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How to get your emails opened, read and clicked

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When it comes to getting your emails opened, there are elements of art and science involved. Email is a crucial tool for business. It’s impossible to overstate its importance.

Yet there are two sides to every story and for every piece of published advice that says, “Maximise your marketing with email” there is another piece of advice warning against overuse.

Individually we are all on the receiving end of emails that seek to promote, prod and ply the wares of hundreds of companies. They are the ones to make it through the spam filters.

Poorly conceived and unreadable sales messages are swiftly dealt with by the delete button. In work settings, a shovel can be required to manage the cc’d updates.

So, this blog will offer rules for you to apply to your email strategy, beyond that of personalised marketing experience. Using these tips will help to boost the rate your email is opened, read and acted upon.

Start with the subject line

How often do you scan subject lines before clicking delete? I would say a quarter of my inbox is dealt with in this way. No one hopes their message will suffer this fate but unless a subject line captures my interest, this is the outcome.

Many organisations have a vast number of email subscribers and expect they will only capture the attention of a small percentage but I hope for more in my business.

The best email marketing subject lines tend to have certain words in them. The words we choose make the difference and studies have been done detecting a slightly better reaction to phrases that include the words “free” and “tomorrow” versus the words “quick” and “meeting”.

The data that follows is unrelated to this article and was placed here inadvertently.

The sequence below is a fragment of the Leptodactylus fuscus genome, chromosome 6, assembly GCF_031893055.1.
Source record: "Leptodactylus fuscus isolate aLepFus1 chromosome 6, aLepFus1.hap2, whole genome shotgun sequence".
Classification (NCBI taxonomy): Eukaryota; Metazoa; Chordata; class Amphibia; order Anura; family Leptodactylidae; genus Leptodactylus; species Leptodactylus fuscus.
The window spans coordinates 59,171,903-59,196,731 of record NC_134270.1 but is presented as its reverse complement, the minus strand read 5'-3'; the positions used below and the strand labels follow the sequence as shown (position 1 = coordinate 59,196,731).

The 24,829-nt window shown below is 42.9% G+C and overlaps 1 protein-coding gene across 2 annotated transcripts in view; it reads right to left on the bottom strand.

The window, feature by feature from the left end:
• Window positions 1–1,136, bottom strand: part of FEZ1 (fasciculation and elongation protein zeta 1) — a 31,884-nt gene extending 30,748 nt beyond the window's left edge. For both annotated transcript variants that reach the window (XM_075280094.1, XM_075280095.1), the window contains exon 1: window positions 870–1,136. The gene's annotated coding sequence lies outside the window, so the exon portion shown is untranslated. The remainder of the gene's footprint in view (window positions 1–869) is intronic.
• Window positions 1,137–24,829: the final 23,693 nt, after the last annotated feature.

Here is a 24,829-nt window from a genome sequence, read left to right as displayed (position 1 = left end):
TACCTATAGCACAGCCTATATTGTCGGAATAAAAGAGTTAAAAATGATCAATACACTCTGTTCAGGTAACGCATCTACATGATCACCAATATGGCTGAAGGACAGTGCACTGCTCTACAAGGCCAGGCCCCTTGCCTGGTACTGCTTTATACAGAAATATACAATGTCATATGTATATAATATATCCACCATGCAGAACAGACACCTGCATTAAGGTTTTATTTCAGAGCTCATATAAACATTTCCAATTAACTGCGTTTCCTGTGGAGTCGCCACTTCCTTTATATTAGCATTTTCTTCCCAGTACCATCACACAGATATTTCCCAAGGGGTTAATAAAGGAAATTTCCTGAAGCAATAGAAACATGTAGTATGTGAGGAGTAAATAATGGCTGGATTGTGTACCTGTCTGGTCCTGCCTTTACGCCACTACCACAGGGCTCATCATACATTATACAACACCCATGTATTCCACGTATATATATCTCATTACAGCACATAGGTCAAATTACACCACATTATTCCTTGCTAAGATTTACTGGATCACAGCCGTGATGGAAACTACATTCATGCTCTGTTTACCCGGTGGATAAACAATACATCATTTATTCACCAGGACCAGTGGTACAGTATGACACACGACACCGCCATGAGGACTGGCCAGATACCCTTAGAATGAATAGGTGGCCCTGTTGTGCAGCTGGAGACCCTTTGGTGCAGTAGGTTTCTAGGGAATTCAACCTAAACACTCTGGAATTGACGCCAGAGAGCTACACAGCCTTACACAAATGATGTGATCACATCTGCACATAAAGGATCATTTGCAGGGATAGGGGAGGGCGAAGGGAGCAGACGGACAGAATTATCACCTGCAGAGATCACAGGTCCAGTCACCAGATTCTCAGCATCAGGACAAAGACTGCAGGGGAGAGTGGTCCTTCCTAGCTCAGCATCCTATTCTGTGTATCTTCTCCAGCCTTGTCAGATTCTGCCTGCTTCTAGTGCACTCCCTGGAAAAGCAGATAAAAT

Think about the feelings subject lines evoke for you: pressure or potential? And beware, the biggest offender according an analysis by Hubspot is “Fwd”.

Develop a natural writing style

Part of the art of reaching your subscribers is adopting a personal, natural way of relating your message. Email’s needn’t be formal or long. Time is money, so if you can get to the point quickly in a friendly and professional way, readers will drop their guard and continue reading. 

It’s good to include the word “you” or “your” in the message. “Your opinion”, “your advice”, “your targets”. Recipients think, this message or offer is relevant.

Another technique is to ask a question. A question quickly introduces your purpose for communicating. For example, “Have you seen the new government legislation? Our company works with organisations to adjust and meet the new requirements.”

Want to know how to create quality content for your emails? Download our ultimate guide to creating dynamic content here. 

Make sure you have a good reason for writing

The above example leads to the next point. Always have a good reason for writing. If your emails come across as informative and useful, readers will welcome the chance to respond. 

Too many emails in the B2B environment arena are thinly disguised brochures - difficult to read and easy to bin. Promoting sales and specials is important but always make sure there is genuine value attached.

You want your reader to become invested in your cause or offer. 

Clearly state your call to action

There should never be any doubt about the next step for your recipient. Make sure he or she can easily click through to your website or proposal. 

Provide more than one link in the body of your email. Get creative with your button labels. Try “Save Your Seat” instead of “Book Now”. Or “Explore” instead of “More Info”. 

If a meeting is desired, be upfront. Offer a time in your schedule and the willingness to find an alternative within the following days or week.

Find out more about the do's and don'ts of creating effective CTAs here.

Test yourself

Ultimately, you will only be able to guess at the success of your email unless you test and experiment. There are a number of email analysis tools such as Sidekick, for this purpose.

Split your list in two and try two versions with different subject lines. Or schedule them at different times. If you are unsure about adopting the informal tone of voice, try it against your current format. The data will help you refine the style and substance of your emails with confidence.

Need some more guidance? Download our free guide to creating dynamic content that converts here:

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Topics: Strategy, Content Marketing